The Birth of the Nation is the first black and white film screened at the White House that impressed all of its spectators. The core idea of the film remains topical even after a century has passed. Its context related to the issue of racism is still being discussed by the politicians and historians. The film represents the story of the country's genesis that significantly impacted the life of the U.S. citizens and race relations in the early 20th century. The work is based on the analysis of the picture and deep study of the hidden messages and specific scenes, which reflect the dominant racial ideology depicting black people as an illiterate and aggressive social group that cannot be mixed with the white intellectuals. The scenes described by the author supported the discriminative mood of the picture that effected the race relations in the early 20th century widening the gap between the rights of the black and white.
The Birth of a Nation as Anti-Black Propaganda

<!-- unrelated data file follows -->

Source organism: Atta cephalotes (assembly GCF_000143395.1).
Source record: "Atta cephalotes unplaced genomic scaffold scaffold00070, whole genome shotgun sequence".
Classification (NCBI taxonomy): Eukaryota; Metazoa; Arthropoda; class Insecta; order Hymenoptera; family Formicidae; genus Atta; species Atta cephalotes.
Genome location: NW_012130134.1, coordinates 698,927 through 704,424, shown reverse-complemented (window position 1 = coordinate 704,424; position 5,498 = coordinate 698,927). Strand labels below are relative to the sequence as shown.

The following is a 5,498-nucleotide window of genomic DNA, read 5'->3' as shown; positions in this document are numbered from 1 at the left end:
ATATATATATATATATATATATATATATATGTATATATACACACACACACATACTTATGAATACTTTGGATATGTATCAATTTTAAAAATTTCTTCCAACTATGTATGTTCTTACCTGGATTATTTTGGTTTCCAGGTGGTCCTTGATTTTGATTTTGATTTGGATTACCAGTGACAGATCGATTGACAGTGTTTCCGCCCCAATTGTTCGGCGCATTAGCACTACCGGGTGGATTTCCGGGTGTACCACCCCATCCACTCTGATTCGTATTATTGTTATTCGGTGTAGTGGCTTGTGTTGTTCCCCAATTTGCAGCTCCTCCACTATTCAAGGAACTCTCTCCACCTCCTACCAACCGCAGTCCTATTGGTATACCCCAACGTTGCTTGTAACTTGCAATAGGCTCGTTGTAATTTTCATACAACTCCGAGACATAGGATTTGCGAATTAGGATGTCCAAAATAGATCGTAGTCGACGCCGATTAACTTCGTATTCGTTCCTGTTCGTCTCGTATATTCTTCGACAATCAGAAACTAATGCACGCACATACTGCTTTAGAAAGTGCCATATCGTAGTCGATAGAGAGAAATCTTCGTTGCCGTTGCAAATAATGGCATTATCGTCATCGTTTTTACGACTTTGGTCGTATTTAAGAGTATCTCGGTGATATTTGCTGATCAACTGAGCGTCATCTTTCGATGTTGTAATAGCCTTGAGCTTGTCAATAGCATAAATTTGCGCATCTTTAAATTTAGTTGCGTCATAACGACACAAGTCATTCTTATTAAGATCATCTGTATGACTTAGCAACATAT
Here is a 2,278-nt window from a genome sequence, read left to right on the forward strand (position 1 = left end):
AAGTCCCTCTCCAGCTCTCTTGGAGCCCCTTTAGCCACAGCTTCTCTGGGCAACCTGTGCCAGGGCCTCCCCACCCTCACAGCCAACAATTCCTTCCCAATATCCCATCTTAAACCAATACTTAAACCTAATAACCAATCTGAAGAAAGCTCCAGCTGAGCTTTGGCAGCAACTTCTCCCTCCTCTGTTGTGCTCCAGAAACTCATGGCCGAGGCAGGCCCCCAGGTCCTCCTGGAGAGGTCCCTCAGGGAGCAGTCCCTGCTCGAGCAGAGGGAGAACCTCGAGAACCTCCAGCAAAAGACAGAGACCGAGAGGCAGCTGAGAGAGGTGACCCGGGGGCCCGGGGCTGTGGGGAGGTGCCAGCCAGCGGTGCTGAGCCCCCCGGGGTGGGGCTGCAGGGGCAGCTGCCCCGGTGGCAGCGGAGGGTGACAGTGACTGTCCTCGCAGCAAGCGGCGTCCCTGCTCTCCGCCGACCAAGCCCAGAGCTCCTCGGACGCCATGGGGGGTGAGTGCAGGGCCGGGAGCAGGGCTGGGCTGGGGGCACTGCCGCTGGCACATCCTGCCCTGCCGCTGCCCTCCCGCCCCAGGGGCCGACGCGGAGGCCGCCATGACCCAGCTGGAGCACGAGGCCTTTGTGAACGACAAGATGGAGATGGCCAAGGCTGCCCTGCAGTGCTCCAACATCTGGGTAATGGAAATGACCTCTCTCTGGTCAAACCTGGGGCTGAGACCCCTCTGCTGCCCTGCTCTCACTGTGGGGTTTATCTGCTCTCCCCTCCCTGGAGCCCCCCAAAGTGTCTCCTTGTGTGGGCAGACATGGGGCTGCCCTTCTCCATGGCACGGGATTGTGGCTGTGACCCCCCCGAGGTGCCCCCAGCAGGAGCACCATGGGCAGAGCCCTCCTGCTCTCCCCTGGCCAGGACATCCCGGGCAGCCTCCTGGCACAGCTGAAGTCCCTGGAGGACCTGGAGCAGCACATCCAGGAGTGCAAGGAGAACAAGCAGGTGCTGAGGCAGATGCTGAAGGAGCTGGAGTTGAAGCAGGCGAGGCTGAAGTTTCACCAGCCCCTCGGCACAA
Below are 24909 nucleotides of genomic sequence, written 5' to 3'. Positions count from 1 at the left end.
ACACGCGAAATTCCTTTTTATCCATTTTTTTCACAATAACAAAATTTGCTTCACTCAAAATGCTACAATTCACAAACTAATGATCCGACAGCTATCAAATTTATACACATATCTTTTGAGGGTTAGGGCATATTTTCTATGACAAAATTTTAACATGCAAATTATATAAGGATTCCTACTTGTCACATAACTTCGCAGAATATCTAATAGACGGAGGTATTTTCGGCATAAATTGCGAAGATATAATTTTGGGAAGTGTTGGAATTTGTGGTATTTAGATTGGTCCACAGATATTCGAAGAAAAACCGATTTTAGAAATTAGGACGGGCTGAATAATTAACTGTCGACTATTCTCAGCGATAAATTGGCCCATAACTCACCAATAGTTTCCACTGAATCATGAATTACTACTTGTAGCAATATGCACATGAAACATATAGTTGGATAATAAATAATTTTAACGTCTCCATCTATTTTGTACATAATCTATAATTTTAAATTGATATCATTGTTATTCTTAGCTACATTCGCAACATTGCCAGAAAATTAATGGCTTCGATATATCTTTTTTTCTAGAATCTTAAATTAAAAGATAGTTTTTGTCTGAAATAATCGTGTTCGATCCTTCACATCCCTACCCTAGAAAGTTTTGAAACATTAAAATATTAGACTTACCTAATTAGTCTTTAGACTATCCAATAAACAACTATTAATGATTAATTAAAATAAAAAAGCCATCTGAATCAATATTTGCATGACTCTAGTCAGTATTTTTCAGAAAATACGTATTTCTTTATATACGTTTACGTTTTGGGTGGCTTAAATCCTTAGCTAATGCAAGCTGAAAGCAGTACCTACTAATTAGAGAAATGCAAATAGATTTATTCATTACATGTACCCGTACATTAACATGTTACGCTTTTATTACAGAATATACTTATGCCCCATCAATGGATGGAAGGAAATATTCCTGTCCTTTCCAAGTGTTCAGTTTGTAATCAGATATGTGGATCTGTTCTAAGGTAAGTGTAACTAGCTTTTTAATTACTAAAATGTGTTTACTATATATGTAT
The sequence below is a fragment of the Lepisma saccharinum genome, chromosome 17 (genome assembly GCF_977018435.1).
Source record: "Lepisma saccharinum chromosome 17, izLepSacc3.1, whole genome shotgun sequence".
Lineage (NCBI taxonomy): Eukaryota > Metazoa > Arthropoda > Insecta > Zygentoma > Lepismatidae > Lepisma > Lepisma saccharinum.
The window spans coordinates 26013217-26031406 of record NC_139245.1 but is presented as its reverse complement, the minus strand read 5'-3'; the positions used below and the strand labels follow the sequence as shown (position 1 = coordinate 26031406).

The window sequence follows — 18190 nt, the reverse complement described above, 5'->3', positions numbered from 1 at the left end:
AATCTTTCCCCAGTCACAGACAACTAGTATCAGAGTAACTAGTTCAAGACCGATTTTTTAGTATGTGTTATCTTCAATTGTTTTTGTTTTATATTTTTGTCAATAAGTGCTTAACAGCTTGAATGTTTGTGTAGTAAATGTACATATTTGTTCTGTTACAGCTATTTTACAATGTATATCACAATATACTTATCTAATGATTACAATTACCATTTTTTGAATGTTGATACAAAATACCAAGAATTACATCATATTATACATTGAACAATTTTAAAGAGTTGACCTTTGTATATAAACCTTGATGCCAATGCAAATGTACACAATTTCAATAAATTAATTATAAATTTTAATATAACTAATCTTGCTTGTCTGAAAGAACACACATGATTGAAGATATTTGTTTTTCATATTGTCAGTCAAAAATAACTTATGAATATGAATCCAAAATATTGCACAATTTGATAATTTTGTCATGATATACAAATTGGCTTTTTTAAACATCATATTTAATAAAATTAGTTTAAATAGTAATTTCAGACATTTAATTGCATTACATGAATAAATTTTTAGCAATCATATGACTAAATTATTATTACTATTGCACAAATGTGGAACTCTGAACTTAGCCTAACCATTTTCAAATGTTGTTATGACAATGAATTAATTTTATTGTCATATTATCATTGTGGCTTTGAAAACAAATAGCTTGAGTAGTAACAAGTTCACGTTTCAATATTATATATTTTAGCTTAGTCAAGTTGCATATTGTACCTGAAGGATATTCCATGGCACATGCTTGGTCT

The film The Birth of a Nation was proposed to the audience in 1915. It simultaneously became one of the bottom lines in the history of the American cinema and racism. The film describes the life of the Northern and Southern white families during the Civil War, Reconstruction, and post-war period. The Birth of a Nation is a masterpiece of the silent era widely accepted as anti-black propaganda, but only that film was a historical epic about the fear of so-called "negro domination" in the Reconstruction period. The film not only reinforced the antebellum stereotypes of the white that were referred to the black but also significantly affected the race relations in the early 20th century. The historian Thomas Cripps characterized the movie as a significant development for the cinema industry and a problem for the black people that caused racism (Carter 348). The Birth of a Nation represents the events of Reconstruction and the Civil War in the light of the Southern whites' perception who rejected the social and political progress formed by the discharged African Americans. Cripps notices that the film is a nightmare of interracial brutality, rape, and castigation (249).